Qamar still isn't ready to listen fully, and many attempts end with another roll on the ground.

But Kheir, who has been riding since she was six, is not discouraged. When she was a child, "everyone called me a tomboy because I wasn't afraid of anything," she says.

She used to spend days in the wilderness near her grandfather's home in Beit Jann, where horses roamed.

There, she says, "my relationship with riding began".

Her journey into taming horses really started eight years ago, when she took a course in the town of Pardes Hanna near Haifa in northern Israel.

Since then she has earned multiple diplomas: she can ride horses, train them and teach them dressage.

Along with a partner, she decided to set up a taming and training centre. Most of her clients are families who have bought horses and need someone to train them for them.

She also trains stray horses found in the Golan.

With Qamar, a stray who arrived only a few days ago, Kheir is in the initial stages -- convincing the horse to accept her presence and to enter the stable.

Horses "like to be free. They don't like to have anything on their backs," she says.

"So when I ride her for the first time she is afraid of me and I am also afraid of her. She doesn't know my reaction and I don't know her.

"When I feel she is going to hurt me, I throw myself off."

- 'Courage above all else' -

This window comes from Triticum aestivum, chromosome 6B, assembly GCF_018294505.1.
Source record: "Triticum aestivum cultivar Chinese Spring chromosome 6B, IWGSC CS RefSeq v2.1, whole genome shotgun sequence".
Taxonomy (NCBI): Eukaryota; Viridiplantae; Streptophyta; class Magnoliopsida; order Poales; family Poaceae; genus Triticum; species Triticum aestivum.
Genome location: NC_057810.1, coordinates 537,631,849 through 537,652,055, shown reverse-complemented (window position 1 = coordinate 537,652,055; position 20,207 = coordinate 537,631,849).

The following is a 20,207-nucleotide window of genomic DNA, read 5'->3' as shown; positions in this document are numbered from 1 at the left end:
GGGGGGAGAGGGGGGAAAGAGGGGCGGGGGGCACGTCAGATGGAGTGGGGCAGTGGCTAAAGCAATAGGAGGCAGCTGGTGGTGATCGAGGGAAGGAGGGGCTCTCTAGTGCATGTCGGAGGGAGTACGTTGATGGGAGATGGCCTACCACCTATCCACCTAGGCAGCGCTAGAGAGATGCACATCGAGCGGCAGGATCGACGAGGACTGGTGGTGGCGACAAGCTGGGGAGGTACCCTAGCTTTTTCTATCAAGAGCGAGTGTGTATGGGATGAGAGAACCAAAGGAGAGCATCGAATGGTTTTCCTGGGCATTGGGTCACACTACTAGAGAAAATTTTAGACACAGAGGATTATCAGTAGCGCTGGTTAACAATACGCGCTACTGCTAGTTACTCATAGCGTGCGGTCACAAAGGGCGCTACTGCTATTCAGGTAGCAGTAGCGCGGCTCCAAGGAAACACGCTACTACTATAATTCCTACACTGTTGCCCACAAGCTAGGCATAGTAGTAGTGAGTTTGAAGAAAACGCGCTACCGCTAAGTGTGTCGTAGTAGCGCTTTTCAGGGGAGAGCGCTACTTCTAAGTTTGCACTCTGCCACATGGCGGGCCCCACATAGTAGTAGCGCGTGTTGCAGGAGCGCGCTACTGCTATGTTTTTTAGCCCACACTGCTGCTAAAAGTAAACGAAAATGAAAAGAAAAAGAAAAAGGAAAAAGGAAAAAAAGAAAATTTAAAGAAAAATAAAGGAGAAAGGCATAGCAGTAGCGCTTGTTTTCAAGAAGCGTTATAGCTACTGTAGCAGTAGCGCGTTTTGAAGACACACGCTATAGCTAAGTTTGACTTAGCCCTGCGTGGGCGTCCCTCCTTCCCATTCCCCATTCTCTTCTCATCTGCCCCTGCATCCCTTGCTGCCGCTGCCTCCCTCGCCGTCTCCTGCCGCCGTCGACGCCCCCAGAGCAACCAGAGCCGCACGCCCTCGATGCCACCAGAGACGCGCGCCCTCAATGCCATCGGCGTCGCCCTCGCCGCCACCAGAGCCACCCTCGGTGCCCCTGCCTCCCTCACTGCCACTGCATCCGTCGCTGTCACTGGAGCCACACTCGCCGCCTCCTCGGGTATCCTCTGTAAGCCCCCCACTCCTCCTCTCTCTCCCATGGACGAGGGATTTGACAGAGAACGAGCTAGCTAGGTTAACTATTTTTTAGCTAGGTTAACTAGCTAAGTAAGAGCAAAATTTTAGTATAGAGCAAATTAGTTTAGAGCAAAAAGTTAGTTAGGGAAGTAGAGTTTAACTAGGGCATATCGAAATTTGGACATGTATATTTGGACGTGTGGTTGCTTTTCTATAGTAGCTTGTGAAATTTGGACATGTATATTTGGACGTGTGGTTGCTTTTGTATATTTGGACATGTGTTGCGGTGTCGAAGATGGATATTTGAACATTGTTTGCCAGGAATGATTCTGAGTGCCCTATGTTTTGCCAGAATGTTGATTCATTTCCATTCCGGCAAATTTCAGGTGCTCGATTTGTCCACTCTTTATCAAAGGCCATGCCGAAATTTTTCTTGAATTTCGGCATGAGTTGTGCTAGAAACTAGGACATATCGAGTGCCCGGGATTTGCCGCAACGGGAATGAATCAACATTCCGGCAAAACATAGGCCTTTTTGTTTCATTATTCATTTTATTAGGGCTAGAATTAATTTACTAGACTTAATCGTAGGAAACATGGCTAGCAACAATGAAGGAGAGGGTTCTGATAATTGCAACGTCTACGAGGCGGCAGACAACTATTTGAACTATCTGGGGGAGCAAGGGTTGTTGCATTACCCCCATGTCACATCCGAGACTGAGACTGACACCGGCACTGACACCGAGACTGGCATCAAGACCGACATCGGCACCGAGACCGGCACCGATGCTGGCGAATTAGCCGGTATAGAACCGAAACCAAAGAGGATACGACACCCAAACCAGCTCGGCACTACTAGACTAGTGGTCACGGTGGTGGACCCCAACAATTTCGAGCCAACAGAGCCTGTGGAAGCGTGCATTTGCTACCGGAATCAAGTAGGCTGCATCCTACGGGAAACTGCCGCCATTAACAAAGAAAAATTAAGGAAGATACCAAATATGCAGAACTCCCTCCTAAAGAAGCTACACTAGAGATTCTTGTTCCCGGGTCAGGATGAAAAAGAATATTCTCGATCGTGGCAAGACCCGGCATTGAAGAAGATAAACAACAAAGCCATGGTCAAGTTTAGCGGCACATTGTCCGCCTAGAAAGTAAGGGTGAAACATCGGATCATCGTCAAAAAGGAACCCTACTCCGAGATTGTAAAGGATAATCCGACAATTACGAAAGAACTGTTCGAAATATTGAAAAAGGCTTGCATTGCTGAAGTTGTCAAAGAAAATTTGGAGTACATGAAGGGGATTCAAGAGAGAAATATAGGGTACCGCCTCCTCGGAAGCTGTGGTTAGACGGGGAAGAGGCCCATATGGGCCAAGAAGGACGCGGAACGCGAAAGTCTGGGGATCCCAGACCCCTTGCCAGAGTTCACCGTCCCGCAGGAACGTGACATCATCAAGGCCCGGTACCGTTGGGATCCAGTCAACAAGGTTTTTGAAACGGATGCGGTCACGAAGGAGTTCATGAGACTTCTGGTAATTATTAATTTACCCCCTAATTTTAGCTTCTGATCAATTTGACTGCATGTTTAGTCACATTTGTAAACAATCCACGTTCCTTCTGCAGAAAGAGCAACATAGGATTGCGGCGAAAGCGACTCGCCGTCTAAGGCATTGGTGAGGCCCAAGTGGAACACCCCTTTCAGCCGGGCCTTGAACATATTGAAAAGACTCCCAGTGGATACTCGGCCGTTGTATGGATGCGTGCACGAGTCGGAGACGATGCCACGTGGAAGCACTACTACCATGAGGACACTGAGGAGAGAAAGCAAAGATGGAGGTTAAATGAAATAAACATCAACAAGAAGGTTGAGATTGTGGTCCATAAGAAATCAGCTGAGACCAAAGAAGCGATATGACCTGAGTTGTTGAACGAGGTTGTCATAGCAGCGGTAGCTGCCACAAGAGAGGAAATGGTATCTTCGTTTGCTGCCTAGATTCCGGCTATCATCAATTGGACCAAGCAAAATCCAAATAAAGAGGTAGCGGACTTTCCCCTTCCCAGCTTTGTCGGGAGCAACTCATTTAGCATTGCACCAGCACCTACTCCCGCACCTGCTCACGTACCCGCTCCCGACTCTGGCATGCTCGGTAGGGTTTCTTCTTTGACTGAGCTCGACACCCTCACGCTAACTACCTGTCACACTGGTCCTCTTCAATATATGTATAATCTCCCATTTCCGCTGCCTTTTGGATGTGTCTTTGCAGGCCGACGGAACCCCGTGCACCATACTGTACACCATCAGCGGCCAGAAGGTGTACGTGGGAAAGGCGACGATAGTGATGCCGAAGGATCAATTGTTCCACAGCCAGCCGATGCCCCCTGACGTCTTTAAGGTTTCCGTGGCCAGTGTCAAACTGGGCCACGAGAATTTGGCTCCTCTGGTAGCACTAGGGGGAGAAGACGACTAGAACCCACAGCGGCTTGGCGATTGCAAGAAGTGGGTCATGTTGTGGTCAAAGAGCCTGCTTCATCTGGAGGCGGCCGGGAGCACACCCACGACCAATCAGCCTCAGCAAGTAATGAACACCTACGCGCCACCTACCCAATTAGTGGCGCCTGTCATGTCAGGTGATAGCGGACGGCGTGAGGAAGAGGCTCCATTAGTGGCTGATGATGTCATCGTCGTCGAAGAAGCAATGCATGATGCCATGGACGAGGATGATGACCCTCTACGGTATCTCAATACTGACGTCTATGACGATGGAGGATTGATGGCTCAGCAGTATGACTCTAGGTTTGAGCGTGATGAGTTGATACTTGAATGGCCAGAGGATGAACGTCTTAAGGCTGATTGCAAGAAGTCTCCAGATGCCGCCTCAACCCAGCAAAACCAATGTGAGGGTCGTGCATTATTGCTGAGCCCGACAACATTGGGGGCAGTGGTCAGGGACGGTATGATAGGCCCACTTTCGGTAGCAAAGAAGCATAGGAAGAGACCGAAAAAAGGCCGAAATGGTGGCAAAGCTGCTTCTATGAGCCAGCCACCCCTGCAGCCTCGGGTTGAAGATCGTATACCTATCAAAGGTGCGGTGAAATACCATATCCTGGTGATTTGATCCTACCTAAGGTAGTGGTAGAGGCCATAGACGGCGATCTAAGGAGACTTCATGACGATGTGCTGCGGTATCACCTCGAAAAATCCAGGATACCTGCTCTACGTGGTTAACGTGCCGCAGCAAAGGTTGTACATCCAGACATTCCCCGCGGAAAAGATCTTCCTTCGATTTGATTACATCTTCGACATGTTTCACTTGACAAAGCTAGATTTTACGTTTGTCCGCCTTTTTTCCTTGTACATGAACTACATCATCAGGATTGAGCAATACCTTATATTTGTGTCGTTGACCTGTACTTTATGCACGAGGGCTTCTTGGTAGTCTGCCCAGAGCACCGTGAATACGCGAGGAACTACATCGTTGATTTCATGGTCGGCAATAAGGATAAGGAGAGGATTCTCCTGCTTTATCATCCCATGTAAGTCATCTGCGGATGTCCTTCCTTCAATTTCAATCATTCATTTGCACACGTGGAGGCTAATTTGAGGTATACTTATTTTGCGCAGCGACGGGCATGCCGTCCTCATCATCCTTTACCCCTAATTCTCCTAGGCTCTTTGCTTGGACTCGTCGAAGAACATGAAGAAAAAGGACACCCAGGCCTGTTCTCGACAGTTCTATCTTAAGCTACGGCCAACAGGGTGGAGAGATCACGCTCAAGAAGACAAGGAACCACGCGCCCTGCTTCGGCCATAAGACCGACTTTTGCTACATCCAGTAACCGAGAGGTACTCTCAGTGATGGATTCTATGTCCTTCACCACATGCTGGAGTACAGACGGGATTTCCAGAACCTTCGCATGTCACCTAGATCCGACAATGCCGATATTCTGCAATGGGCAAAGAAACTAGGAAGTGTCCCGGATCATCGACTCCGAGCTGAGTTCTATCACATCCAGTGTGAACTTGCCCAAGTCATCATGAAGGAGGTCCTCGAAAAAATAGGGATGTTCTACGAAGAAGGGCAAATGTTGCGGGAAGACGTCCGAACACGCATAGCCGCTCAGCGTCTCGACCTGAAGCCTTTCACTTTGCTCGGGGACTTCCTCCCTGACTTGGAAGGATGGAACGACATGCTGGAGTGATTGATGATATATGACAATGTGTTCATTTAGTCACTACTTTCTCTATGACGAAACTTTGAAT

Once this hurdle is overcome, the slow process begins of teaching them to be ridden.

Horses are an important part of the culture in the ranches and cattle farms
 spread among the rugged hills and plains of the Israeli-occupied Golan Heights
 (AFP Photo/Jalaa Marey)

"After you place the saddle on a horse it takes two to three weeks to tame them, though not to be able to ride them," she says.

It can take many more weeks for a former stray to get used to everyday things such as the sound of cars.

Kheir awakes at dawn every day to feed the 15 horses at her school in the Golan, near where several other centres are based.

They need to be fed by 7:00 am at the latest, she says, because something as simple as a late meal can upset a horse's stomach and even in rare cases be fatal.

For Kheir, the most important asset in a trainer is courage.

"If a horse feels your fear it will not accept you," she says. "But if he feels you love him, he will protect you."

Once confidence is gained, the rider then has control, she says.

Being a woman and from the Druze minority, she admits it can be difficult in the Israeli equine world which is dominated by Jewish Israelis and men.

When she and her partner set up the ranch -- the only Arab centre in the area -- they even faced acts of sabotage, with a horse and a foal poisoned and pressure put on some people not to sell to them.

"There was a real war against us," Kheir says, deliberately not naming the alleged culprits.

"But we've got all the official papers and our school continues."